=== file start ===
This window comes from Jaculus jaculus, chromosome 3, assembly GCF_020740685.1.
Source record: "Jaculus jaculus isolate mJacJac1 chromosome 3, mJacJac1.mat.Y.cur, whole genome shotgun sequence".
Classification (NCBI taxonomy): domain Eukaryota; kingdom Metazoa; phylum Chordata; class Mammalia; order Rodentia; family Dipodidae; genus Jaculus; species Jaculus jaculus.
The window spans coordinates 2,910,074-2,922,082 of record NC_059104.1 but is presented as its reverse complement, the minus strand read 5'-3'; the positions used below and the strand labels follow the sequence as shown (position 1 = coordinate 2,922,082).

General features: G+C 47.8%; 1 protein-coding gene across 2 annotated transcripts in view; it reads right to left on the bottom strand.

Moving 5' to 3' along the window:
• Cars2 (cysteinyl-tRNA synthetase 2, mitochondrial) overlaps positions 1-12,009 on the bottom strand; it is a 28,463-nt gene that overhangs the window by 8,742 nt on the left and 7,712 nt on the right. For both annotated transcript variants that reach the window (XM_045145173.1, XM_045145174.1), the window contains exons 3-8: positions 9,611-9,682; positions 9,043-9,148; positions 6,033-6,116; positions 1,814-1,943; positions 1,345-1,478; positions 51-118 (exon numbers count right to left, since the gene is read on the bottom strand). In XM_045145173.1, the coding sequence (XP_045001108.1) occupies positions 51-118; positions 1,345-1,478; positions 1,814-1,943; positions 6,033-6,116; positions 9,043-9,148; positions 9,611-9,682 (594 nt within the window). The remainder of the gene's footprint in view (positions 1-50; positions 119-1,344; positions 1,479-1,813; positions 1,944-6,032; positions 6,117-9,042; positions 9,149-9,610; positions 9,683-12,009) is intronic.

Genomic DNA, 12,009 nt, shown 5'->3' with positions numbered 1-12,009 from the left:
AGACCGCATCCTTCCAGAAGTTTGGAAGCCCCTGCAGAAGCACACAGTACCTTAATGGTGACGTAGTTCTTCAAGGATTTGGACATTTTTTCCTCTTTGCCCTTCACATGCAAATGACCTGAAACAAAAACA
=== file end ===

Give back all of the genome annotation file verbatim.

This window comes from Jaculus jaculus, chromosome 3, assembly GCF_020740685.1.
Source record: "Jaculus jaculus isolate mJacJac1 chromosome 3, mJacJac1.mat.Y.cur, whole genome shotgun sequence".
Classification (NCBI taxonomy): domain Eukaryota; kingdom Metazoa; phylum Chordata; class Mammalia; order Rodentia; family Dipodidae; genus Jaculus; species Jaculus jaculus.
The window spans coordinates 2,910,074-2,922,082 of record NC_059104.1 but is presented as its reverse complement, the minus strand read 5'-3'; the positions used below and the strand labels follow the sequence as shown (position 1 = coordinate 2,922,082).

General features: G+C 47.8%; 1 protein-coding gene across 2 annotated transcripts in view; it reads right to left on the bottom strand.

Moving 5' to 3' along the window:
• Cars2 (cysteinyl-tRNA synthetase 2, mitochondrial) overlaps positions 1-12,009 on the bottom strand; it is a 28,463-nt gene that overhangs the window by 8,742 nt on the left and 7,712 nt on the right. For both annotated transcript variants that reach the window (XM_045145173.1, XM_045145174.1), the window contains exons 3-8: positions 9,611-9,682; positions 9,043-9,148; positions 6,033-6,116; positions 1,814-1,943; positions 1,345-1,478; positions 51-118 (exon numbers count right to left, since the gene is read on the bottom strand). In XM_045145173.1, the coding sequence (XP_045001108.1) occupies positions 51-118; positions 1,345-1,478; positions 1,814-1,943; positions 6,033-6,116; positions 9,043-9,148; positions 9,611-9,682 (594 nt within the window). The remainder of the gene's footprint in view (positions 1-50; positions 119-1,344; positions 1,479-1,813; positions 1,944-6,032; positions 6,117-9,042; positions 9,149-9,610; positions 9,683-12,009) is intronic.

Genomic DNA, 12,009 nt, shown 5'->3' with positions numbered 1-12,009 from the left:
AGACCGCATCCTTCCAGAAGTTTGGAAGCCCCTGCAGAAGCACACAGTACCTTAATGGTGACGTAGTTCTTCAAGGATTTGGACATTTTTTCCTCTTTGCCCTTCACATGCAAATGACCTGAAACAAAAACA